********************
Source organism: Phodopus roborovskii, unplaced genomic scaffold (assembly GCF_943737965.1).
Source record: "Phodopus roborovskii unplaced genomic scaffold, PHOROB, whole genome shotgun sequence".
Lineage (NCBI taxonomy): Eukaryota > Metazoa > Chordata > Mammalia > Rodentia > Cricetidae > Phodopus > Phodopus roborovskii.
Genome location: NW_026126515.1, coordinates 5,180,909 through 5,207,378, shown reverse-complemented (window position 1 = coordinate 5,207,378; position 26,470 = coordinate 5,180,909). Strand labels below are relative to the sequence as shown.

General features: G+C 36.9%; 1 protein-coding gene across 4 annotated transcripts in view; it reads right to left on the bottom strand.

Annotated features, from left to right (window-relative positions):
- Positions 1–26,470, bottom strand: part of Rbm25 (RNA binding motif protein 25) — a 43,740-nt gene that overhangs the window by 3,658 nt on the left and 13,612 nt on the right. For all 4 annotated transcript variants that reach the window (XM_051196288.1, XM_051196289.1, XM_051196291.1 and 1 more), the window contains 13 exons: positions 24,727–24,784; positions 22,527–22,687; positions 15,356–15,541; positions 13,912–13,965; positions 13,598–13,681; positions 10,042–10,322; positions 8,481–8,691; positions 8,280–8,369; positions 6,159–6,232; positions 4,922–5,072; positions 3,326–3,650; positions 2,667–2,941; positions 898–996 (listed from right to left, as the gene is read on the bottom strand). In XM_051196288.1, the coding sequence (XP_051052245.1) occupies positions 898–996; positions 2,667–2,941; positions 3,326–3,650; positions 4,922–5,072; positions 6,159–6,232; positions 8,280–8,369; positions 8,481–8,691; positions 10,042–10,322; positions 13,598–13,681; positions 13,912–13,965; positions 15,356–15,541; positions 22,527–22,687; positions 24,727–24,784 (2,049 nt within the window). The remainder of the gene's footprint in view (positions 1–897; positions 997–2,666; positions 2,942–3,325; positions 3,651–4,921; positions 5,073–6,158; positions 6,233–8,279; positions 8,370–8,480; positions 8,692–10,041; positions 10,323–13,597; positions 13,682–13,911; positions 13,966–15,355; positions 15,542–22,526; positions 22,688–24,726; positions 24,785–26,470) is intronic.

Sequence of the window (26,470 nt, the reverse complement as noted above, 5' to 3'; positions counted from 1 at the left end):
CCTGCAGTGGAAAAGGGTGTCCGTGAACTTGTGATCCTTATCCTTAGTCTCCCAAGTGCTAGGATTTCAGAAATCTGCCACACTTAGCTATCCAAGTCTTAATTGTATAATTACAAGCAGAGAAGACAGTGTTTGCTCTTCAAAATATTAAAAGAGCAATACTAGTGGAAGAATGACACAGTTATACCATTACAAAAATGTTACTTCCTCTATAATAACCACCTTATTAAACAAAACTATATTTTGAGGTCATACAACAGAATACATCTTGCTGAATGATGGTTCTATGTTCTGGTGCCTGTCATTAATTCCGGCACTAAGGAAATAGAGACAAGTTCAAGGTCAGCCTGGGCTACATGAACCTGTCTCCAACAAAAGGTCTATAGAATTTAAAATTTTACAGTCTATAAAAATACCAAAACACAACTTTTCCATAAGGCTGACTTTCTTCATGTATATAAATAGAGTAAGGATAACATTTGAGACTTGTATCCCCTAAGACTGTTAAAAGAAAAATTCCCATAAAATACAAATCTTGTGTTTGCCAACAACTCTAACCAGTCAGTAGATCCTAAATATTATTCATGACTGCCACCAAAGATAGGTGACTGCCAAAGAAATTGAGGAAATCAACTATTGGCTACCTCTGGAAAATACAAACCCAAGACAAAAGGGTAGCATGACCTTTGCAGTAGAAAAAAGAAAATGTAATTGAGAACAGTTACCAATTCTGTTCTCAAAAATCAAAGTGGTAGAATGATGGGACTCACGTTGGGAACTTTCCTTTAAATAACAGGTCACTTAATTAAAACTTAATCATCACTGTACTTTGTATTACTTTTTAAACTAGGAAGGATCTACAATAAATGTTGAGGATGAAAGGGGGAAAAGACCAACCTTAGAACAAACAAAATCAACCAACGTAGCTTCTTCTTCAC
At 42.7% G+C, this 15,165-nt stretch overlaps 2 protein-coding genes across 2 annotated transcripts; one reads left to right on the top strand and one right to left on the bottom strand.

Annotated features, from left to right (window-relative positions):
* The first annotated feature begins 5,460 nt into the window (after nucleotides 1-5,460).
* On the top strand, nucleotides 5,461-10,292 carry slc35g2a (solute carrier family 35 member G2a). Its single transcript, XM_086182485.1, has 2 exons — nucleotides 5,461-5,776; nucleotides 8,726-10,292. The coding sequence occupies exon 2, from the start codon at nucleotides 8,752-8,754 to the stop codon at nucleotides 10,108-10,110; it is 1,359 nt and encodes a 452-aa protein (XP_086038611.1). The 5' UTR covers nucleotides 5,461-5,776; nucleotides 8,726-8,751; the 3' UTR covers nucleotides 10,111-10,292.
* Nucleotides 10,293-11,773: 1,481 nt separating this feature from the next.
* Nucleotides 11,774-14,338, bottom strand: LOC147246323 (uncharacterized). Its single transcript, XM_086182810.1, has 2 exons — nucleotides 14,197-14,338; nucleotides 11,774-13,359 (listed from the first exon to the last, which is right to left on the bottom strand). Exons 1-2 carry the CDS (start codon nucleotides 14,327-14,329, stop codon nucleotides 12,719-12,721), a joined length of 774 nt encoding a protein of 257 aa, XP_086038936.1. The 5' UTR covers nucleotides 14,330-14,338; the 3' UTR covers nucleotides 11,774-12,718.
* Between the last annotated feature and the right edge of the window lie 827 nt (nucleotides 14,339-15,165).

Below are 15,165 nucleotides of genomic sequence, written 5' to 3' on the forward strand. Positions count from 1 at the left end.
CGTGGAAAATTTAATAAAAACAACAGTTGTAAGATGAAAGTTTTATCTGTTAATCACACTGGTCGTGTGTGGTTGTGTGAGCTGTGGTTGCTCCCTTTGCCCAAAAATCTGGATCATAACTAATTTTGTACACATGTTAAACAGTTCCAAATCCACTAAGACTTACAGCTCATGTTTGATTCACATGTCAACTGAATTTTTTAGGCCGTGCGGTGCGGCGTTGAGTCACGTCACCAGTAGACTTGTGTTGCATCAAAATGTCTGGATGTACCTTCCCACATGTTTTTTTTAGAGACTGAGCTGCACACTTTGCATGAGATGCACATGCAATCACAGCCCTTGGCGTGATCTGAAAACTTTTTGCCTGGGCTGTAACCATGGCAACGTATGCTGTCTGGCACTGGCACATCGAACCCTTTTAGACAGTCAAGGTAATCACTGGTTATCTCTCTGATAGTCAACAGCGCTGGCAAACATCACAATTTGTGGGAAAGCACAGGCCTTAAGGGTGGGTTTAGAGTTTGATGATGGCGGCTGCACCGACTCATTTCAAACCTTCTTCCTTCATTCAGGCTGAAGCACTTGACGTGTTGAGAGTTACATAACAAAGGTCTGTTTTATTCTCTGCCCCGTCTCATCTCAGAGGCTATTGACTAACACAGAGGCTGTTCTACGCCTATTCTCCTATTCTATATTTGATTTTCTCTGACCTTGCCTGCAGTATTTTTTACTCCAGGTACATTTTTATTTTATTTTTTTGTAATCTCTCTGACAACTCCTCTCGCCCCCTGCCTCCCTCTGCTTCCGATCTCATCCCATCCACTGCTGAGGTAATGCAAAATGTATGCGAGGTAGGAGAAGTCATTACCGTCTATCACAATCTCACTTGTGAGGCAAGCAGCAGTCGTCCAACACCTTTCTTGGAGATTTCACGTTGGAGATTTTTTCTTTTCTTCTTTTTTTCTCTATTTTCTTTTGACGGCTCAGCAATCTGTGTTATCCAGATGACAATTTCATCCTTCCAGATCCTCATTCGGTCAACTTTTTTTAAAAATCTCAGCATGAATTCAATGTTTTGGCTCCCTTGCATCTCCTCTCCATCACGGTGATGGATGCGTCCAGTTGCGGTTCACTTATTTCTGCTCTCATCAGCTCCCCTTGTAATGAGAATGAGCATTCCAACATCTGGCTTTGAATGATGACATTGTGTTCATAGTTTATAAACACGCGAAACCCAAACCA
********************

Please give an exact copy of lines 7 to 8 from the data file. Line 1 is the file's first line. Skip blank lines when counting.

- Positions 1–26,470, bottom strand: part of Rbm25 (RNA binding motif protein 25) — a 43,740-nt gene that overhangs the window by 3,658 nt on the left and 13,612 nt on the right. For all 4 annotated transcript variants that reach the window (XM_051196288.1, XM_051196289.1, XM_051196291.1 and 1 more), the window contains 13 exons: positions 24,727–24,784; positions 22,527–22,687; positions 15,356–15,541; positions 13,912–13,965; positions 13,598–13,681; positions 10,042–10,322; positions 8,481–8,691; positions 8,280–8,369; positions 6,159–6,232; positions 4,922–5,072; positions 3,326–3,650; positions 2,667–2,941; positions 898–996 (listed from right to left, as the gene is read on the bottom strand). In XM_051196288.1, the coding sequence (XP_051052245.1) occupies positions 898–996; positions 2,667–2,941; positions 3,326–3,650; positions 4,922–5,072; positions 6,159–6,232; positions 8,280–8,369; positions 8,481–8,691; positions 10,042–10,322; positions 13,598–13,681; positions 13,912–13,965; positions 15,356–15,541; positions 22,527–22,687; positions 24,727–24,784 (2,049 nt within the window). The remainder of the gene's footprint in view (positions 1–897; positions 997–2,666; positions 2,942–3,325; positions 3,651–4,921; positions 5,073–6,158; positions 6,233–8,279; positions 8,370–8,480; positions 8,692–10,041; positions 10,323–13,597; positions 13,682–13,911; positions 13,966–15,355; positions 15,542–22,526; positions 22,688–24,726; positions 24,785–26,470) is intronic.

Sequence of the window (26,470 nt, the reverse complement as noted above, 5' to 3'; positions counted from 1 at the left end):